It has been long established that, decreased testosterone and increased oestrogen interferes with HPG axis. Katib et al., 2015 discuss the disruption of negative feedback loop of HPG axis [19] . Overweight and obese men have higher adipose tissue which results in increased production of hormone adipokine. This results in increased aromatase cytochrome P450 enzyme activity, which then causes increased aromatisation of testosterone to oestrogen [19] . Increased oestrogen has negative effect on the hypothalamus that alters the gonadotropin-releasing hormone (GnRH) pulses and suppresses gonadotropin (follicle-stimulating hormone [FSH] and luteinizing hormone [LH]) secretion [35] . Leisegang et al., 2020 in their review discuss the role of Kisseptin, secreted by KISS1neurons by the hypothalamic arcuate nucleus. They theorize that based on evidence supplied by Wolfe & Hussain, 2018, there is decreased hypothalamic expression of kisseptin which leads to suppressed pulsatile release of hypothalamic GnRH, causing hypothalamic hypogonadism [38] [39] .

5.2.3. Metabolic and Hormonal Disturbances

Increased adipose tissue in overweight and obese men, function not only as passive storage organs but also has endocrine functions. It secretes two main classes of molecules known as adipocytokines and adipose-derived hormones [40] . Hormones released by adipose tissue are ghrelin, leptin, orexin, adiponectin, obestatin and other metabolic hormones, all of which play a role in regulation of male reproductive function [41] .

1) Role of Adipocytokines

Adipocytokines are the proteins secreted by the adipose tissues. The two main adipokines are interleukin-6 (IL-6) and tumour necrosis factor alpha (TNF-α) [40] . Both are implicated in creating a chronic state of inflammation and hyperinsulinemia which is associated with abnormal reproductive function. Increased insulin resistance and hyperinsulinemia reduces plasma concentration of sex hormone binding globulin (SHBG) which results in decreased testosterone and suppression of HPG axis [19] . More recent study by Laines et al., 2019 determined low-grade, chronic inflammation caused by obesity affects GnRH neurons, resulting in reduced levels of LH in circulation and repression of GnRH mRNA in the hypothalamus [42] . Both IL-6 and TNF-α promote leucocyte production of Reactive Oxygen Species (ROS) [43] . High levels of ROS are implicated in erectile dysfunction [31] . ROS also alter sperm function and increase sperm damage. Interestingly, IL-6 and TNF-α both cause impaired penetration of ova [31] .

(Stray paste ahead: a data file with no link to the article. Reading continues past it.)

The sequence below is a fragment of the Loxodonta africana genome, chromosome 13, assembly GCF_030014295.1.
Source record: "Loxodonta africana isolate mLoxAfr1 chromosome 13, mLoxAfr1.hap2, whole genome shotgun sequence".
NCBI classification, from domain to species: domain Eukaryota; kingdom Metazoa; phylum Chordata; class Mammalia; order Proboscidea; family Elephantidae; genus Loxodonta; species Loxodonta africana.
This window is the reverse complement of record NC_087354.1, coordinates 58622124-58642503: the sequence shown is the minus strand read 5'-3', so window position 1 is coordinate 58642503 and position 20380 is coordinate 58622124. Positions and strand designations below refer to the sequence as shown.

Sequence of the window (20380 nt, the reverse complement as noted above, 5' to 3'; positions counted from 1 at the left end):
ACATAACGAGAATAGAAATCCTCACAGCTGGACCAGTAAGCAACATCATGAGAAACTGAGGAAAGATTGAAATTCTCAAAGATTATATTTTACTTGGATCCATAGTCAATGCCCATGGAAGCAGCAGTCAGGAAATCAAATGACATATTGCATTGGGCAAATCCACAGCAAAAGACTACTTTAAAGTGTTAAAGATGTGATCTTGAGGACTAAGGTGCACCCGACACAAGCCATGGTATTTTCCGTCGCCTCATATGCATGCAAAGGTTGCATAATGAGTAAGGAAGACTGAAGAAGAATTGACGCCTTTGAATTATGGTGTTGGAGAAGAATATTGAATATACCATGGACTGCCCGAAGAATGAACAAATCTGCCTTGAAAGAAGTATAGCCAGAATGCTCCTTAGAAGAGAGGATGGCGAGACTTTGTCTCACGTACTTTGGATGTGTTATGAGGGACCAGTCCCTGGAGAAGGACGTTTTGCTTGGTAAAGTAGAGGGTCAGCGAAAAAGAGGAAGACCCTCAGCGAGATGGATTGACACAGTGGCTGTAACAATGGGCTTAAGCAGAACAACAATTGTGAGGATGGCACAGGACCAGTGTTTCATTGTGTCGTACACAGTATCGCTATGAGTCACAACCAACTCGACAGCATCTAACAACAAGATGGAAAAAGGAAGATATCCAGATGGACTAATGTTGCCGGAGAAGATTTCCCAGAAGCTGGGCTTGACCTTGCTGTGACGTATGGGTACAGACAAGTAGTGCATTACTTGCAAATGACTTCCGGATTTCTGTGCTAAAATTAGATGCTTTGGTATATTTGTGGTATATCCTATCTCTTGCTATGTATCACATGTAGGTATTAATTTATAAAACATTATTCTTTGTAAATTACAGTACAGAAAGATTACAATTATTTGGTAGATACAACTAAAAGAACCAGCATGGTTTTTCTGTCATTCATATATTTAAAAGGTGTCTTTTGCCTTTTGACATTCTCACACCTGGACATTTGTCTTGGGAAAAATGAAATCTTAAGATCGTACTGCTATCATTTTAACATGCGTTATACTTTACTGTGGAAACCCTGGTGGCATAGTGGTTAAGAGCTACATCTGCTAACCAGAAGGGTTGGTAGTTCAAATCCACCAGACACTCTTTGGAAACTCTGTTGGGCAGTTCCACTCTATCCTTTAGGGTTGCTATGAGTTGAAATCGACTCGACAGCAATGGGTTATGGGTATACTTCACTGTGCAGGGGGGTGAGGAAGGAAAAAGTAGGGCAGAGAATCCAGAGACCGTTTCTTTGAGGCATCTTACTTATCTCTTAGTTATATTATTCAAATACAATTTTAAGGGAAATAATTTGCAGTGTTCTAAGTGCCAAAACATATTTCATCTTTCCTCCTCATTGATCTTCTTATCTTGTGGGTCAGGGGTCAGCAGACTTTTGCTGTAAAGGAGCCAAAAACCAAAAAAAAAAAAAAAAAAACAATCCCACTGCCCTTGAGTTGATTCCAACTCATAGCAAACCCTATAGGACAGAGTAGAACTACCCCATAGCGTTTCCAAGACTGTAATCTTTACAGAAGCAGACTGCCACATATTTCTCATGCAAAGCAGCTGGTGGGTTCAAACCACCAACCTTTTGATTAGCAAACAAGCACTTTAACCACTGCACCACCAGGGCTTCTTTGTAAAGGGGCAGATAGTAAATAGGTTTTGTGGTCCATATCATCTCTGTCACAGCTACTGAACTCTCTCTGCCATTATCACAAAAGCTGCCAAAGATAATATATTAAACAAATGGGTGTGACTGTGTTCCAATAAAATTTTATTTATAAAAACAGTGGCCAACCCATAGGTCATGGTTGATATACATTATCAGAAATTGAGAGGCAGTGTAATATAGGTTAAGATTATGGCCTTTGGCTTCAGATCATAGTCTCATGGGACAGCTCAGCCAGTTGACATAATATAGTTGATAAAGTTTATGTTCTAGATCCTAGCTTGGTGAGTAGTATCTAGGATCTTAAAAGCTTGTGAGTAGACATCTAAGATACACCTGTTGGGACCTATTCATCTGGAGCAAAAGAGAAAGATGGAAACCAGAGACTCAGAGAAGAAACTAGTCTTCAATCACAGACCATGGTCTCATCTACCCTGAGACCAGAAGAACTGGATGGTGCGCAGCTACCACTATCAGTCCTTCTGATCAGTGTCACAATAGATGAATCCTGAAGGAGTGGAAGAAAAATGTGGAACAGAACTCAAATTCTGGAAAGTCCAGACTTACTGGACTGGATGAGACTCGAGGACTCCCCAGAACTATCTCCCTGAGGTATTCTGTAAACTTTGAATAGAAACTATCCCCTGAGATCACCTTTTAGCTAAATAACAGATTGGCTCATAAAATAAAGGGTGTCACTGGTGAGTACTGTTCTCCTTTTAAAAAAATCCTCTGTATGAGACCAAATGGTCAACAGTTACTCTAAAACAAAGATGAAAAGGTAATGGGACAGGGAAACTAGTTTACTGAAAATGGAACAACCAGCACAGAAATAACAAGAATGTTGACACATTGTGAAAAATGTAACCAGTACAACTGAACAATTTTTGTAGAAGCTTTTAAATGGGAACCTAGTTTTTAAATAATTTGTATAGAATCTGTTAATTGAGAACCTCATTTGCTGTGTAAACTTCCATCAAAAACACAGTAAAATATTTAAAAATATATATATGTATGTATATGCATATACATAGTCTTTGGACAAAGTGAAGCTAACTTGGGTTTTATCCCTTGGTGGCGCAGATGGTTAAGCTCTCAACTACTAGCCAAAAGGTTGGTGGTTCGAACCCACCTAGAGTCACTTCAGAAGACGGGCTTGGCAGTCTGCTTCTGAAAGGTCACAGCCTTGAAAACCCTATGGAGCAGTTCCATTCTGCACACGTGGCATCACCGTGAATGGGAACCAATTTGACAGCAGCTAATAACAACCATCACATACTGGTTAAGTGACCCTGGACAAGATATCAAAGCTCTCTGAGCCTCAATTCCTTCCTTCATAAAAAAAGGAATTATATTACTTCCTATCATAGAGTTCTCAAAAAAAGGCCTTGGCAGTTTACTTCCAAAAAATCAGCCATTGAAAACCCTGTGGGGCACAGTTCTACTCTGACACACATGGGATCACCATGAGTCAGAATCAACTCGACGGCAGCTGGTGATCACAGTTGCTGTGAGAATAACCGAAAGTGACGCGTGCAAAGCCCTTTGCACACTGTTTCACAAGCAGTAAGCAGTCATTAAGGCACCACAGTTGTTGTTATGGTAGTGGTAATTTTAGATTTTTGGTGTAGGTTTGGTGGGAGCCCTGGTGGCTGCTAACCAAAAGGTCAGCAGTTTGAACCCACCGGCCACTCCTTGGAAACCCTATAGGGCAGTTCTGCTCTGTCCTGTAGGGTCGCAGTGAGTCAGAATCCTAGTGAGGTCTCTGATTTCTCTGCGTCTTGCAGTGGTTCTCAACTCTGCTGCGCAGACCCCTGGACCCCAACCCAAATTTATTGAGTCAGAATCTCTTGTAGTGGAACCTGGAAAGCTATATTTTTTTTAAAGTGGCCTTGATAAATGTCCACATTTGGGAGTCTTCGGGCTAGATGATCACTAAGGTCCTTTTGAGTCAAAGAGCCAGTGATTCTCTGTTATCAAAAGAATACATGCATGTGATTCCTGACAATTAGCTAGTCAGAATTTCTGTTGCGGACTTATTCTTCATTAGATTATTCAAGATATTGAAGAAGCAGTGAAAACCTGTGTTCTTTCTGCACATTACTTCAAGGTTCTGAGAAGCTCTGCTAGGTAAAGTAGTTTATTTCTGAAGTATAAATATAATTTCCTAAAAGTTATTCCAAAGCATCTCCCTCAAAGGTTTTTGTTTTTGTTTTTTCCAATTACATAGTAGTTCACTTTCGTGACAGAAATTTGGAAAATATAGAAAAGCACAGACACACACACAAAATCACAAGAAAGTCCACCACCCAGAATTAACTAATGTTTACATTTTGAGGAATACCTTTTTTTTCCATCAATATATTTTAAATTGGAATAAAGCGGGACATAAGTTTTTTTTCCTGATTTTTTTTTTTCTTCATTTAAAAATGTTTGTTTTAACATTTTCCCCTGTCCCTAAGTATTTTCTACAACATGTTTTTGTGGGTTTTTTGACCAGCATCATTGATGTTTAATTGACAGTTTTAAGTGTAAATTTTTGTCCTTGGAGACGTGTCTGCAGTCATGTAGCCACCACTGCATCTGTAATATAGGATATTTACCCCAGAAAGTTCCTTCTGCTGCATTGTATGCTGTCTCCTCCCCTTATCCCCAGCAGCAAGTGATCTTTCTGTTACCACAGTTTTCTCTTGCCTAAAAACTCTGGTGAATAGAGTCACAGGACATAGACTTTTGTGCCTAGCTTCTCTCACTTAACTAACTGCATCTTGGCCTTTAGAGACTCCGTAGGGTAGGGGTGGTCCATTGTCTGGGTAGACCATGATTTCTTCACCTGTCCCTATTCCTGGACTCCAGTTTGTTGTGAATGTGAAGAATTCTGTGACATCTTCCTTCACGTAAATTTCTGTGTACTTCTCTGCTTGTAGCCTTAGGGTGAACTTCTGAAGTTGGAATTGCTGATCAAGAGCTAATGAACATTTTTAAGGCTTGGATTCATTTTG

2) Role of Leptin

Leptin is a protein hormone secreted by adipocytes and regulates several neuroendocrine functions, one of which is HPA [44] . One of the main functions of leptin is to control energy homeostasis and decrease food intake [45] . Due to its anti-obesity function, it is now an FDA approved medication for therapeutic effect in several medical condition [45] [46] . More recent studies have shown, positive correlation between abnormal sperm morphology and serum leptin and BMI and a negative correlation with sperm motility and concentration [47] . Obese men have more serum leptin levels that influence kisseptin receptors that modulate pulsatile GnRH release. Martin et al., 2015 established the presence of leptin receptors in human Sertoli cells (hSCs) [45] . Thus, a more direct impact of leptin is on spermatogenesis. Acetate is needed for spermatogenesis. Martin et al., 2015 showed that acetate production by hSCs is severely decreased after exposure to all concentrations of leptin [45] . Although, more studies are needed the overall impact is impaired sperm production.

3) Role of Inhibin B and Sex Hormone Binding Globulin

Inhibin B and Sex Hormone Binding Globulin are involved in the regulation of Sertoli cell function and spermatogenesis. Inhibin B is growth like factor secreted by Sertoli cells and mediates feedback inhibition of FSH production. It also stimulates testosterone synthesis by the Leydig cells. Several reports have shown that inhibin B levels are altered in obese men [35] . Suppressed inhibin B production in obese men may be due to high oestrogen level or any other mechanism indicating a direct disruptive effect of obesity on Sertoli cells [41] . Sex Hormone Binding Globulin (SHBG) is a glycoprotein produced by the liver. Increased male BMI is associated with reduced plasma concentrations of sex hormone binding globulin (SHBG) and testosterone with a concomitant rise in plasma concentration of oestrogen. The main disruption of SHBG comes as a part of metabolic syndrome characterised by hyperinsulinemia and hyperglycaemia. Both lower inhibin B and SHGB levels cause targeted disruption of FSH signals and receptors leads to aberrant gametogenesis and hormonal imbalance.